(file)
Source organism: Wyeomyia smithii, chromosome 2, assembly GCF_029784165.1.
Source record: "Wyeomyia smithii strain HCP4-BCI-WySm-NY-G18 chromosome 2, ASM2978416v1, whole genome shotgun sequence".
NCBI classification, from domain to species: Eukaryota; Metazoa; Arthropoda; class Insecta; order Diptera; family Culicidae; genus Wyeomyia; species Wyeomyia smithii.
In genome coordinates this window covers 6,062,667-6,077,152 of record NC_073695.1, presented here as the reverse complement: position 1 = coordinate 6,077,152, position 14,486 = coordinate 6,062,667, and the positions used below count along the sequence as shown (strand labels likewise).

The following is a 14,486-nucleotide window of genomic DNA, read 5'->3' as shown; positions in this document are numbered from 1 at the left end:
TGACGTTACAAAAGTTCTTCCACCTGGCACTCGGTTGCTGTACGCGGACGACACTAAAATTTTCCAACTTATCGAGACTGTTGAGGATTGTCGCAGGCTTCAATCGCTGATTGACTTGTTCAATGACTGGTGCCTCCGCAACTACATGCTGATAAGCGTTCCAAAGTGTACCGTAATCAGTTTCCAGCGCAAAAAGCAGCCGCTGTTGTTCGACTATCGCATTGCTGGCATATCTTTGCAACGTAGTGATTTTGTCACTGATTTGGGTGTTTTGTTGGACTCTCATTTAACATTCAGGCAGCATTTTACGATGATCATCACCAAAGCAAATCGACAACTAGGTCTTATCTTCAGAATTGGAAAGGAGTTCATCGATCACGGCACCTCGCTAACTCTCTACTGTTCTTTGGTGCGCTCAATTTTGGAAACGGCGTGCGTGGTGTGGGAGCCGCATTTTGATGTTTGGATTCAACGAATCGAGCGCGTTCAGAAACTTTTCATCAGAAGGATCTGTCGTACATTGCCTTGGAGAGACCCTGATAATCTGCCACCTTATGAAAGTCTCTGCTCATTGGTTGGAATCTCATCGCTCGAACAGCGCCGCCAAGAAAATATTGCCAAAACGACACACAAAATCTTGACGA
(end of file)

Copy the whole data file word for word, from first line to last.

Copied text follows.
Source organism: Wyeomyia smithii, chromosome 2, assembly GCF_029784165.1.
Source record: "Wyeomyia smithii strain HCP4-BCI-WySm-NY-G18 chromosome 2, ASM2978416v1, whole genome shotgun sequence".
NCBI classification, from domain to species: Eukaryota; Metazoa; Arthropoda; class Insecta; order Diptera; family Culicidae; genus Wyeomyia; species Wyeomyia smithii.
In genome coordinates this window covers 6,062,667-6,077,152 of record NC_073695.1, presented here as the reverse complement: position 1 = coordinate 6,077,152, position 14,486 = coordinate 6,062,667, and the positions used below count along the sequence as shown (strand labels likewise).

The following is a 14,486-nucleotide window of genomic DNA, read 5'->3' as shown; positions in this document are numbered from 1 at the left end:
TGACGTTACAAAAGTTCTTCCACCTGGCACTCGGTTGCTGTACGCGGACGACACTAAAATTTTCCAACTTATCGAGACTGTTGAGGATTGTCGCAGGCTTCAATCGCTGATTGACTTGTTCAATGACTGGTGCCTCCGCAACTACATGCTGATAAGCGTTCCAAAGTGTACCGTAATCAGTTTCCAGCGCAAAAAGCAGCCGCTGTTGTTCGACTATCGCATTGCTGGCATATCTTTGCAACGTAGTGATTTTGTCACTGATTTGGGTGTTTTGTTGGACTCTCATTTAACATTCAGGCAGCATTTTACGATGATCATCACCAAAGCAAATCGACAACTAGGTCTTATCTTCAGAATTGGAAAGGAGTTCATCGATCACGGCACCTCGCTAACTCTCTACTGTTCTTTGGTGCGCTCAATTTTGGAAACGGCGTGCGTGGTGTGGGAGCCGCATTTTGATGTTTGGATTCAACGAATCGAGCGCGTTCAGAAACTTTTCATCAGAAGGATCTGTCGTACATTGCCTTGGAGAGACCCTGATAATCTGCCACCTTATGAAAGTCTCTGCTCATTGGTTGGAATCTCATCGCTCGAACAGCGCCGCCAAGAAAATATTGCCAAAACGACACACAAAATCTTGACGA